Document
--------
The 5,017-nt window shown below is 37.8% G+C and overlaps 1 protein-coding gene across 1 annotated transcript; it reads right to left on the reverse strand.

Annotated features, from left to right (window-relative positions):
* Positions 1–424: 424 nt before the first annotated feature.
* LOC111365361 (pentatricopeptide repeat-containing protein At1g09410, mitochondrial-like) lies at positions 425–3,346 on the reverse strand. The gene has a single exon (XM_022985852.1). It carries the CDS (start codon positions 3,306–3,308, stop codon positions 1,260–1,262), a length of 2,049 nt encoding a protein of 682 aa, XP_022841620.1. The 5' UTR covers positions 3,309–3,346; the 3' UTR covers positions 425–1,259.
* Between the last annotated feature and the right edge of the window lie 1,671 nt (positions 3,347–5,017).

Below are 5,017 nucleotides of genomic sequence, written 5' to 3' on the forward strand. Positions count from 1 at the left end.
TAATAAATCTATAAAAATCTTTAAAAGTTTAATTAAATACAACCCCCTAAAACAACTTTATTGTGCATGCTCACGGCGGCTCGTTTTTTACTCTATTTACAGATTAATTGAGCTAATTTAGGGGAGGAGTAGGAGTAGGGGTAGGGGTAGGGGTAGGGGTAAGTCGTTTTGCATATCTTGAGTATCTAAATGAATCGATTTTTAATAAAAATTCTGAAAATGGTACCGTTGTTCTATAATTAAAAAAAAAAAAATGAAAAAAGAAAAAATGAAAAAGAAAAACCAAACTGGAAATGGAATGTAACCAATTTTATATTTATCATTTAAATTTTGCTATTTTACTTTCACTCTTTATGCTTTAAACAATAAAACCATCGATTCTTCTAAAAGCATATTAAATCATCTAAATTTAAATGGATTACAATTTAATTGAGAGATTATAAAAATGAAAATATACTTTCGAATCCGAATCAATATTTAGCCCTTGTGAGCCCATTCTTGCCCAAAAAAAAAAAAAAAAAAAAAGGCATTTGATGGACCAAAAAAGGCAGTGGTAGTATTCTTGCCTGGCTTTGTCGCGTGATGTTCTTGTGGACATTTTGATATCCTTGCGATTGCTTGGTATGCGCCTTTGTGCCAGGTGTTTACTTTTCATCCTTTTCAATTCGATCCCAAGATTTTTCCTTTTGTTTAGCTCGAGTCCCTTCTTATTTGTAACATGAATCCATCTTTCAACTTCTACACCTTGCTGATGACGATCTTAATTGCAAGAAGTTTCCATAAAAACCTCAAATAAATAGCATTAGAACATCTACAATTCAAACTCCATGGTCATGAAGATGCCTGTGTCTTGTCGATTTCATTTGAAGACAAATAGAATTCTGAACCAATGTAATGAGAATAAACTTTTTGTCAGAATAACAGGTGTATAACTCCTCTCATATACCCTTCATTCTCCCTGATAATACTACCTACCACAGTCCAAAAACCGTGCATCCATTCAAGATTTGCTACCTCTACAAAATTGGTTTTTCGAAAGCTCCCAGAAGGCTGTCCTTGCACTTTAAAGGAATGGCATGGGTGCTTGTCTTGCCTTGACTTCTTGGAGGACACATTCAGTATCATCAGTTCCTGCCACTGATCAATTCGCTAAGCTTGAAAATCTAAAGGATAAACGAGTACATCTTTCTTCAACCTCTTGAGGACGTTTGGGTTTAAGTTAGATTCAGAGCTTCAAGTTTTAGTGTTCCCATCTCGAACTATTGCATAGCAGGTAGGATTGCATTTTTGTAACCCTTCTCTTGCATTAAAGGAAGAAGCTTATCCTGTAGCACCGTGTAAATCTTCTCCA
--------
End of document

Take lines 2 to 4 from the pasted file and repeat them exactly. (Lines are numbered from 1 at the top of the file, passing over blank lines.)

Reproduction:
Annotated features, from left to right (window-relative positions):
* Positions 1–424: 424 nt before the first annotated feature.
* LOC111365361 (pentatricopeptide repeat-containing protein At1g09410, mitochondrial-like) lies at positions 425–3,346 on the reverse strand. The gene has a single exon (XM_022985852.1). It carries the CDS (start codon positions 3,306–3,308, stop codon positions 1,260–1,262), a length of 2,049 nt encoding a protein of 682 aa, XP_022841620.1. The 5' UTR covers positions 3,309–3,346; the 3' UTR covers positions 425–1,259.